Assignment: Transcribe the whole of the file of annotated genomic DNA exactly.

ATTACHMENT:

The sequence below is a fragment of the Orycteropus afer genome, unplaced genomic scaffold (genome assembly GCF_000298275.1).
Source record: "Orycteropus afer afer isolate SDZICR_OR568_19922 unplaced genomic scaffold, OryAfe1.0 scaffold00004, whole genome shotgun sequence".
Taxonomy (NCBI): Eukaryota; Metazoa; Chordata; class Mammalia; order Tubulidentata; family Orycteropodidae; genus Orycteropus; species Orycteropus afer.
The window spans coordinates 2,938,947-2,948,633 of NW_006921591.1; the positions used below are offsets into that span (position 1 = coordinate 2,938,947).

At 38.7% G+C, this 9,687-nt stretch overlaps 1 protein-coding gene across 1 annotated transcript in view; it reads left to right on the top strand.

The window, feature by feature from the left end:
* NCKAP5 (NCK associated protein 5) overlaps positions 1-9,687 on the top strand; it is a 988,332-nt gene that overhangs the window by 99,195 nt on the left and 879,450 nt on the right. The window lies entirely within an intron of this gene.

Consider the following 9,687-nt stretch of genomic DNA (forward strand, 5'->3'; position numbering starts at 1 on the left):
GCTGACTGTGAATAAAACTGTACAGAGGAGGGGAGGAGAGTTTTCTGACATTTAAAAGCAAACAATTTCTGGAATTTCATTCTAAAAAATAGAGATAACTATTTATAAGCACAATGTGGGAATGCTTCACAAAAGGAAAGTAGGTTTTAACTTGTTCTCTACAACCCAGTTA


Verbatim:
The sequence below is a fragment of the Orycteropus afer genome, unplaced genomic scaffold (genome assembly GCF_000298275.1).
Source record: "Orycteropus afer afer isolate SDZICR_OR568_19922 unplaced genomic scaffold, OryAfe1.0 scaffold00004, whole genome shotgun sequence".
Taxonomy (NCBI): Eukaryota; Metazoa; Chordata; class Mammalia; order Tubulidentata; family Orycteropodidae; genus Orycteropus; species Orycteropus afer.
The window spans coordinates 2,938,947-2,948,633 of NW_006921591.1; the positions used below are offsets into that span (position 1 = coordinate 2,938,947).

At 38.7% G+C, this 9,687-nt stretch overlaps 1 protein-coding gene across 1 annotated transcript in view; it reads left to right on the top strand.

The window, feature by feature from the left end:
* NCKAP5 (NCK associated protein 5) overlaps positions 1-9,687 on the top strand; it is a 988,332-nt gene that overhangs the window by 99,195 nt on the left and 879,450 nt on the right. The window lies entirely within an intron of this gene.

Consider the following 9,687-nt stretch of genomic DNA (forward strand, 5'->3'; position numbering starts at 1 on the left):
GCTGACTGTGAATAAAACTGTACAGAGGAGGGGAGGAGAGTTTTCTGACATTTAAAAGCAAACAATTTCTGGAATTTCATTCTAAAAAATAGAGATAACTATTTATAAGCACAATGTGGGAATGCTTCACAAAAGGAAAGTAGGTTTTAACTTGTTCTCTACAACCCAGTTA